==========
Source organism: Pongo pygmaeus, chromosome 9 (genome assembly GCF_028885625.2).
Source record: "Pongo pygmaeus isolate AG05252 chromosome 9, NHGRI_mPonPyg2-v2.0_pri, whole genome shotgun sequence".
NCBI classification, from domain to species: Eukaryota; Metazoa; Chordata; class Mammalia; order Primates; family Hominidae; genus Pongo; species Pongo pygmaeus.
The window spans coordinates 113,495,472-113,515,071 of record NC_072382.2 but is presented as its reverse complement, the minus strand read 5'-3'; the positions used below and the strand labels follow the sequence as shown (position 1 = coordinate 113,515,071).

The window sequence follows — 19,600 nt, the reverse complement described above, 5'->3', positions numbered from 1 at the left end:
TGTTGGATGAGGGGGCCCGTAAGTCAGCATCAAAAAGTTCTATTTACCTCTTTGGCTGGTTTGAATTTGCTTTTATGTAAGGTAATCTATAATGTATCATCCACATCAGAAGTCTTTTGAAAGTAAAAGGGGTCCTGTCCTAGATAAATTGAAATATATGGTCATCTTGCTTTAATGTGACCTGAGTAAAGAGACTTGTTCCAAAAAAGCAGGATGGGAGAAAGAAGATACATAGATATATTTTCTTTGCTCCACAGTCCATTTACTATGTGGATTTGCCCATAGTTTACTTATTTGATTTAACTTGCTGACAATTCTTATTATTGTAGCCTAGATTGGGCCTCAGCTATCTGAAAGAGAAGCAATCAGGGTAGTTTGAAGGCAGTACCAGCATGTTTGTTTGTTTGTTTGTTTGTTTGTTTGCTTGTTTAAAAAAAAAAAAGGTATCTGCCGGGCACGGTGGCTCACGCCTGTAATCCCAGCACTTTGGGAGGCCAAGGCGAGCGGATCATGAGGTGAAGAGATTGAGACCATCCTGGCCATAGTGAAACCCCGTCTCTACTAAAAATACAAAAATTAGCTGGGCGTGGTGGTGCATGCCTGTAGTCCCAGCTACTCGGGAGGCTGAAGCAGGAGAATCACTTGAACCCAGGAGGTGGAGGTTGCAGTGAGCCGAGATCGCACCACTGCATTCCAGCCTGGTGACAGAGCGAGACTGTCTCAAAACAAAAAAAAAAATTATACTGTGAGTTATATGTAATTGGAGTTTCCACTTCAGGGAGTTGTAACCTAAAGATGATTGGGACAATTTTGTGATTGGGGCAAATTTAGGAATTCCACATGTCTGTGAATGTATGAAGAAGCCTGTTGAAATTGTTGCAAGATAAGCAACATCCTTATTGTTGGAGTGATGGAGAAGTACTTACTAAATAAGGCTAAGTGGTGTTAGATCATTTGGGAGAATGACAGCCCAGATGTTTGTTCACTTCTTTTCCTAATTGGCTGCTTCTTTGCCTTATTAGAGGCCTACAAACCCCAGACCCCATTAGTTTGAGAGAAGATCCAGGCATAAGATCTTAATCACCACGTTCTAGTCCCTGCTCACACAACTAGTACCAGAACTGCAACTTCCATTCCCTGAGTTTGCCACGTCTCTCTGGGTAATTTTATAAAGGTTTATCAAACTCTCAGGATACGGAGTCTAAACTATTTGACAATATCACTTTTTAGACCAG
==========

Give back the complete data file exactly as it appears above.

Source organism: Pongo pygmaeus, chromosome 9 (genome assembly GCF_028885625.2).
Source record: "Pongo pygmaeus isolate AG05252 chromosome 9, NHGRI_mPonPyg2-v2.0_pri, whole genome shotgun sequence".
NCBI classification, from domain to species: Eukaryota; Metazoa; Chordata; class Mammalia; order Primates; family Hominidae; genus Pongo; species Pongo pygmaeus.
The window spans coordinates 113,495,472-113,515,071 of record NC_072382.2 but is presented as its reverse complement, the minus strand read 5'-3'; the positions used below and the strand labels follow the sequence as shown (position 1 = coordinate 113,515,071).

The window sequence follows — 19,600 nt, the reverse complement described above, 5'->3', positions numbered from 1 at the left end:
TGTTGGATGAGGGGGCCCGTAAGTCAGCATCAAAAAGTTCTATTTACCTCTTTGGCTGGTTTGAATTTGCTTTTATGTAAGGTAATCTATAATGTATCATCCACATCAGAAGTCTTTTGAAAGTAAAAGGGGTCCTGTCCTAGATAAATTGAAATATATGGTCATCTTGCTTTAATGTGACCTGAGTAAAGAGACTTGTTCCAAAAAAGCAGGATGGGAGAAAGAAGATACATAGATATATTTTCTTTGCTCCACAGTCCATTTACTATGTGGATTTGCCCATAGTTTACTTATTTGATTTAACTTGCTGACAATTCTTATTATTGTAGCCTAGATTGGGCCTCAGCTATCTGAAAGAGAAGCAATCAGGGTAGTTTGAAGGCAGTACCAGCATGTTTGTTTGTTTGTTTGTTTGTTTGTTTGCTTGTTTAAAAAAAAAAAAGGTATCTGCCGGGCACGGTGGCTCACGCCTGTAATCCCAGCACTTTGGGAGGCCAAGGCGAGCGGATCATGAGGTGAAGAGATTGAGACCATCCTGGCCATAGTGAAACCCCGTCTCTACTAAAAATACAAAAATTAGCTGGGCGTGGTGGTGCATGCCTGTAGTCCCAGCTACTCGGGAGGCTGAAGCAGGAGAATCACTTGAACCCAGGAGGTGGAGGTTGCAGTGAGCCGAGATCGCACCACTGCATTCCAGCCTGGTGACAGAGCGAGACTGTCTCAAAACAAAAAAAAAAATTATACTGTGAGTTATATGTAATTGGAGTTTCCACTTCAGGGAGTTGTAACCTAAAGATGATTGGGACAATTTTGTGATTGGGGCAAATTTAGGAATTCCACATGTCTGTGAATGTATGAAGAAGCCTGTTGAAATTGTTGCAAGATAAGCAACATCCTTATTGTTGGAGTGATGGAGAAGTACTTACTAAATAAGGCTAAGTGGTGTTAGATCATTTGGGAGAATGACAGCCCAGATGTTTGTTCACTTCTTTTCCTAATTGGCTGCTTCTTTGCCTTATTAGAGGCCTACAAACCCCAGACCCCATTAGTTTGAGAGAAGATCCAGGCATAAGATCTTAATCACCACGTTCTAGTCCCTGCTCACACAACTAGTACCAGAACTGCAACTTCCATTCCCTGAGTTTGCCACGTCTCTCTGGGTAATTTTATAAAGGTTTATCAAACTCTCAGGATACGGAGTCTAAACTATTTGACAATATCACTTTTTAGACCAG